UNIVERSITY PARK, Pa. — Donna M. Fick, Elouise Ross Eberly Professor of Nursing and director of the Hartford Center of Geriatric Nursing Excellence at Penn State, is part of an interdisciplinary team awarded a $3.7 million grant from the National Institute on Aging — the first of its kind — to build a worldwide interdisciplinary collaborative network of delirium researchers.

The Network for Investigation of Delirium across the United States (NIDUS) will unite delirium experts from at least 27 organizations in focused collaborative efforts, said Sharon K. Inouye, professor of medicine at Harvard Medical School and leader of the NIDUS team.

“The study of delirium is inherently difficult, with multiple challenges influencing the pace of scientific discovery,” said Inouye, who is also director of the Aging Brain Center at the Institute for Aging Research at Hebrew SeniorLife, a Harvard Medical School affiliate. “I believe bringing together multiple experts with varying approaches and skill sets will be the approach most likely to accelerate advancements in this area.”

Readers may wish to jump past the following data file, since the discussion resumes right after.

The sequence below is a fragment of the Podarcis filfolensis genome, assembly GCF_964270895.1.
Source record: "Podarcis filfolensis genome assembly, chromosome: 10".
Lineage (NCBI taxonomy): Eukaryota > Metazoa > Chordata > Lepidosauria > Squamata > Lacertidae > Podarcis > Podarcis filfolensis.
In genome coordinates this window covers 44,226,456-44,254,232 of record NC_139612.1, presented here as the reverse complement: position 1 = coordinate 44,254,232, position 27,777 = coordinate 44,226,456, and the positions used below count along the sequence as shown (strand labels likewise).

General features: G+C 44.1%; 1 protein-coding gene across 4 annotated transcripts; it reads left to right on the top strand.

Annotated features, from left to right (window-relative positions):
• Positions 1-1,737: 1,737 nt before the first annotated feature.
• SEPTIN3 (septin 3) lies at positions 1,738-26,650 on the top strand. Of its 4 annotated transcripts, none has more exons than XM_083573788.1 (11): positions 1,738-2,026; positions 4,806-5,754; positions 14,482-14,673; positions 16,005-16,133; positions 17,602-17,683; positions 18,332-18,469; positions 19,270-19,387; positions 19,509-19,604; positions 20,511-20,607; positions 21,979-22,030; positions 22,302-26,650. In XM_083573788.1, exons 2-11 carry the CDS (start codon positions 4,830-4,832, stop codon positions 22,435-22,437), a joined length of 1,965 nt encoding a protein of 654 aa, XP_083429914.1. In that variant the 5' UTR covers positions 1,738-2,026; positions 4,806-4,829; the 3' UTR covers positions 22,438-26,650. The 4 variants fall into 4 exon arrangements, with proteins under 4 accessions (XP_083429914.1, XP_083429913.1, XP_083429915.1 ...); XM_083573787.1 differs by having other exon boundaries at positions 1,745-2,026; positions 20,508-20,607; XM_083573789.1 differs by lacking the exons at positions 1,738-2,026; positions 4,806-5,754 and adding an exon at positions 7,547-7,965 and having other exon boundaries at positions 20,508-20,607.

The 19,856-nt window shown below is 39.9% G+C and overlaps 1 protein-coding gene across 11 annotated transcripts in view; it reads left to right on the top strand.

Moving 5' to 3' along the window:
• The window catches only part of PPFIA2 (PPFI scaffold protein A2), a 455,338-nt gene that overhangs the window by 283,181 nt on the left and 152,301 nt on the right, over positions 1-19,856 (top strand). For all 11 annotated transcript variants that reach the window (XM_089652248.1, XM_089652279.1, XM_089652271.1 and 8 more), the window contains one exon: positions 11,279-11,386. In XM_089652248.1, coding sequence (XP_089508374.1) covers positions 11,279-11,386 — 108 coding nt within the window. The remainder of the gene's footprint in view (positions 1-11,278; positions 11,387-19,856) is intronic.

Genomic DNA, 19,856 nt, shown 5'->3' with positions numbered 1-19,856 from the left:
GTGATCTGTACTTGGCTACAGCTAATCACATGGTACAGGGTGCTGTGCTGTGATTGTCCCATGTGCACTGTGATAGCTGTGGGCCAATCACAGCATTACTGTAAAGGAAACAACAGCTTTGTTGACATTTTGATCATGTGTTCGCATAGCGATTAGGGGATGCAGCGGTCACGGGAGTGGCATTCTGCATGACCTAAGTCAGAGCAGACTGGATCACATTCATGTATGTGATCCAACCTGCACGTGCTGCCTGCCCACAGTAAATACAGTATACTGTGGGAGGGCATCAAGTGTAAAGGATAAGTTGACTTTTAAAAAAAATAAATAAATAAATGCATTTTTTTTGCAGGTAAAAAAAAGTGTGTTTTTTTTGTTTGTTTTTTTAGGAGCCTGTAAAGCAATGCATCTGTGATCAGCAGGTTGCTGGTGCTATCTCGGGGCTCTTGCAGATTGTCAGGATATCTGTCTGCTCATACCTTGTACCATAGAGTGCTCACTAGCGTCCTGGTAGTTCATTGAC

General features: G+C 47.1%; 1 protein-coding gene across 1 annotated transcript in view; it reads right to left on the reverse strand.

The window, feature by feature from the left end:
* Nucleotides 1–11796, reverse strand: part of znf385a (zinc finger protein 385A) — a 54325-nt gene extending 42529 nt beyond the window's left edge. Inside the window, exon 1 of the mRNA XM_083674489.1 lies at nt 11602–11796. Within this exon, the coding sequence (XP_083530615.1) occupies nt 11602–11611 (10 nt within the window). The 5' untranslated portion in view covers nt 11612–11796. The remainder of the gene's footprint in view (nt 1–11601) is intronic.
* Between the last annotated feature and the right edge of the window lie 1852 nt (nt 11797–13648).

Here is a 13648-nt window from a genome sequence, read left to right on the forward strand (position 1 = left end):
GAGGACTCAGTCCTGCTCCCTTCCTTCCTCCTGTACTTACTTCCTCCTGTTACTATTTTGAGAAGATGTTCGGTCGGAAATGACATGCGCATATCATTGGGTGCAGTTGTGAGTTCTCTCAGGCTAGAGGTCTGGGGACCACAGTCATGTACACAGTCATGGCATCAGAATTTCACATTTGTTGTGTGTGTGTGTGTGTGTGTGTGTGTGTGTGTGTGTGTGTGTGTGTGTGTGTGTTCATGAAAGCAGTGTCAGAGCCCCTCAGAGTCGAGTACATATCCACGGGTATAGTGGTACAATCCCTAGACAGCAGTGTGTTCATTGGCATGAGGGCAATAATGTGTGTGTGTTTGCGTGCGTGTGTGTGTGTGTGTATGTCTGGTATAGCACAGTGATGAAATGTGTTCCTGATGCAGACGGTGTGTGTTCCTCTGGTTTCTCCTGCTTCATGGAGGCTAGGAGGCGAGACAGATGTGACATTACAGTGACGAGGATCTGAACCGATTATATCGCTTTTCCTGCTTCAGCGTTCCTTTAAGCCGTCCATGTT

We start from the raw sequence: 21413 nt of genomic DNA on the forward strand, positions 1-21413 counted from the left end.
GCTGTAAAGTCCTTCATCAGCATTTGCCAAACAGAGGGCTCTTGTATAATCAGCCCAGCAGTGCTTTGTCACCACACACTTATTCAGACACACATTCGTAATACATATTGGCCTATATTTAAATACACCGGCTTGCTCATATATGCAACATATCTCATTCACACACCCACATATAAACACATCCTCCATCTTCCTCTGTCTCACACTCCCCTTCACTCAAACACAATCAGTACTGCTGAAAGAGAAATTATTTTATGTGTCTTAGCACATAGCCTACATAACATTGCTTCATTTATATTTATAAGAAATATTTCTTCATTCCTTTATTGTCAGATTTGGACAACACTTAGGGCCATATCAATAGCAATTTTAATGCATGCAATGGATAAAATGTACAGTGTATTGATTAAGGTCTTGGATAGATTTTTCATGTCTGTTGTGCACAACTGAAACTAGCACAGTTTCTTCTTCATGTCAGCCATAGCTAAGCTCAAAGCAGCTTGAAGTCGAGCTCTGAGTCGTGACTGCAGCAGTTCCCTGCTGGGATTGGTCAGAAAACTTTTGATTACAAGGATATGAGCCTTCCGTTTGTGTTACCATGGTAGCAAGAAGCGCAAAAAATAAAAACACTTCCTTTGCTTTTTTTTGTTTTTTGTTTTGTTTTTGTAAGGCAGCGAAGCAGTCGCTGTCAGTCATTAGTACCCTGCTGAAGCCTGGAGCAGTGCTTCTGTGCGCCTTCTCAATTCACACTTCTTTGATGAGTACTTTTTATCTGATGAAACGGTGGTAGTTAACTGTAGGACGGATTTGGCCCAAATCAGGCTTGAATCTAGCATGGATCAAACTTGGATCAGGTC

Delirium, a common clinical syndrome in older adults, presents as an acute mental condition characterized by confused thinking and disrupted attention. It affects more than 2.6 million older Americans each year, typically following surgery, hospitalization or acute illness. With a price tag of more than $164 billion in annual health care expenditures, delirium can be serious and even life threatening, often leading to cognitive decline and an increased risk of morbidity and mortality.